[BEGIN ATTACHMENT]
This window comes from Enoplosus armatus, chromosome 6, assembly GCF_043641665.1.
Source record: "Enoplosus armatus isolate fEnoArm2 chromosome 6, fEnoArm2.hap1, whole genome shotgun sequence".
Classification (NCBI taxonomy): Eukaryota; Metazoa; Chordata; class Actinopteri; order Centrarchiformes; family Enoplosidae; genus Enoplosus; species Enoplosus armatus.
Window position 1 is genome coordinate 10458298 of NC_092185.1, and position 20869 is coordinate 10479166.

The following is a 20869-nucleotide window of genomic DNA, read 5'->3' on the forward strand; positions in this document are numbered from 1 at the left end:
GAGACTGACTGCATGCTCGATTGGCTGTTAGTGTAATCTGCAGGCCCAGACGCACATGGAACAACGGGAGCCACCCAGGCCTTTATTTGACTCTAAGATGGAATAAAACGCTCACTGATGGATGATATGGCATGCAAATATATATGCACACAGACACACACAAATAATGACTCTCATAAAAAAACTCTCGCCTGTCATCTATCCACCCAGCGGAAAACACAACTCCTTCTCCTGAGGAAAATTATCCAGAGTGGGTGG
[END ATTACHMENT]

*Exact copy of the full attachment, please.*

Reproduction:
This window comes from Enoplosus armatus, chromosome 6, assembly GCF_043641665.1.
Source record: "Enoplosus armatus isolate fEnoArm2 chromosome 6, fEnoArm2.hap1, whole genome shotgun sequence".
Classification (NCBI taxonomy): Eukaryota; Metazoa; Chordata; class Actinopteri; order Centrarchiformes; family Enoplosidae; genus Enoplosus; species Enoplosus armatus.
Window position 1 is genome coordinate 10458298 of NC_092185.1, and position 20869 is coordinate 10479166.

The following is a 20869-nucleotide window of genomic DNA, read 5'->3' on the forward strand; positions in this document are numbered from 1 at the left end:
GAGACTGACTGCATGCTCGATTGGCTGTTAGTGTAATCTGCAGGCCCAGACGCACATGGAACAACGGGAGCCACCCAGGCCTTTATTTGACTCTAAGATGGAATAAAACGCTCACTGATGGATGATATGGCATGCAAATATATATGCACACAGACACACACAAATAATGACTCTCATAAAAAAACTCTCGCCTGTCATCTATCCACCCAGCGGAAAACACAACTCCTTCTCCTGAGGAAAATTATCCAGAGTGGGTGG